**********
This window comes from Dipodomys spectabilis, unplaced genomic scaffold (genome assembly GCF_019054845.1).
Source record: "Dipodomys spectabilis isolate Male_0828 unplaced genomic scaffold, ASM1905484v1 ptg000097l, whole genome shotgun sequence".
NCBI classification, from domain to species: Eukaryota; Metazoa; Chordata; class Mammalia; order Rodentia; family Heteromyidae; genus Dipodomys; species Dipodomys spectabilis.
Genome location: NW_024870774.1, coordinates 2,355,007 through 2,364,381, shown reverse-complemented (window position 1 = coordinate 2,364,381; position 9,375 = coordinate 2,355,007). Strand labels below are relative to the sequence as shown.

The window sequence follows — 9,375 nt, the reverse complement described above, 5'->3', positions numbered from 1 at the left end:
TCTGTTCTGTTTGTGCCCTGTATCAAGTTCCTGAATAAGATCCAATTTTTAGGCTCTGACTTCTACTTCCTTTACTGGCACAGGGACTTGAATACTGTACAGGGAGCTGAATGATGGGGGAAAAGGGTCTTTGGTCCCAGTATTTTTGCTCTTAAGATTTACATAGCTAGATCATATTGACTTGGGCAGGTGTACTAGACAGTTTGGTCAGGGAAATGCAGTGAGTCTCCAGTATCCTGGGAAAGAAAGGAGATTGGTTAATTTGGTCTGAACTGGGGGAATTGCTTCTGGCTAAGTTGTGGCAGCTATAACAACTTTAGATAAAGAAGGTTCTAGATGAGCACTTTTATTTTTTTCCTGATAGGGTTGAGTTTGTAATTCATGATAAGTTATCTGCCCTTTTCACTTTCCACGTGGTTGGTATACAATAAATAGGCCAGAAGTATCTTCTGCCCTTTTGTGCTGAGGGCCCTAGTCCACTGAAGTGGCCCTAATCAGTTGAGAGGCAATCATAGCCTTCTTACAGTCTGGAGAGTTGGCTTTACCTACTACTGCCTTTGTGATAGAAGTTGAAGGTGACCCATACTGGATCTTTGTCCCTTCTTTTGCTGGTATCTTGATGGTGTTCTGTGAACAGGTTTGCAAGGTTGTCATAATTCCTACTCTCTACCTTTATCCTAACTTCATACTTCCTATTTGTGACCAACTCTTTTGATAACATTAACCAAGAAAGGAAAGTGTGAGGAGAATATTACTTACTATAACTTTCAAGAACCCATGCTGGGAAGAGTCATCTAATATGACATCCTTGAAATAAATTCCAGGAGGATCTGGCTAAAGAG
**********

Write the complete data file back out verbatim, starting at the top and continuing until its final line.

This window comes from Dipodomys spectabilis, unplaced genomic scaffold (genome assembly GCF_019054845.1).
Source record: "Dipodomys spectabilis isolate Male_0828 unplaced genomic scaffold, ASM1905484v1 ptg000097l, whole genome shotgun sequence".
NCBI classification, from domain to species: Eukaryota; Metazoa; Chordata; class Mammalia; order Rodentia; family Heteromyidae; genus Dipodomys; species Dipodomys spectabilis.
Genome location: NW_024870774.1, coordinates 2,355,007 through 2,364,381, shown reverse-complemented (window position 1 = coordinate 2,364,381; position 9,375 = coordinate 2,355,007). Strand labels below are relative to the sequence as shown.

The window sequence follows — 9,375 nt, the reverse complement described above, 5'->3', positions numbered from 1 at the left end:
TCTGTTCTGTTTGTGCCCTGTATCAAGTTCCTGAATAAGATCCAATTTTTAGGCTCTGACTTCTACTTCCTTTACTGGCACAGGGACTTGAATACTGTACAGGGAGCTGAATGATGGGGGAAAAGGGTCTTTGGTCCCAGTATTTTTGCTCTTAAGATTTACATAGCTAGATCATATTGACTTGGGCAGGTGTACTAGACAGTTTGGTCAGGGAAATGCAGTGAGTCTCCAGTATCCTGGGAAAGAAAGGAGATTGGTTAATTTGGTCTGAACTGGGGGAATTGCTTCTGGCTAAGTTGTGGCAGCTATAACAACTTTAGATAAAGAAGGTTCTAGATGAGCACTTTTATTTTTTTCCTGATAGGGTTGAGTTTGTAATTCATGATAAGTTATCTGCCCTTTTCACTTTCCACGTGGTTGGTATACAATAAATAGGCCAGAAGTATCTTCTGCCCTTTTGTGCTGAGGGCCCTAGTCCACTGAAGTGGCCCTAATCAGTTGAGAGGCAATCATAGCCTTCTTACAGTCTGGAGAGTTGGCTTTACCTACTACTGCCTTTGTGATAGAAGTTGAAGGTGACCCATACTGGATCTTTGTCCCTTCTTTTGCTGGTATCTTGATGGTGTTCTGTGAACAGGTTTGCAAGGTTGTCATAATTCCTACTCTCTACCTTTATCCTAACTTCATACTTCCTATTTGTGACCAACTCTTTTGATAACATTAACCAAGAAAGGAAAGTGTGAGGAGAATATTACTTACTATAACTTTCAAGAACCCATGCTGGGAAGAGTCATCTAATATGACATCCTTGAAATAAATTCCAGGAGGATCTGGCTAAAGAG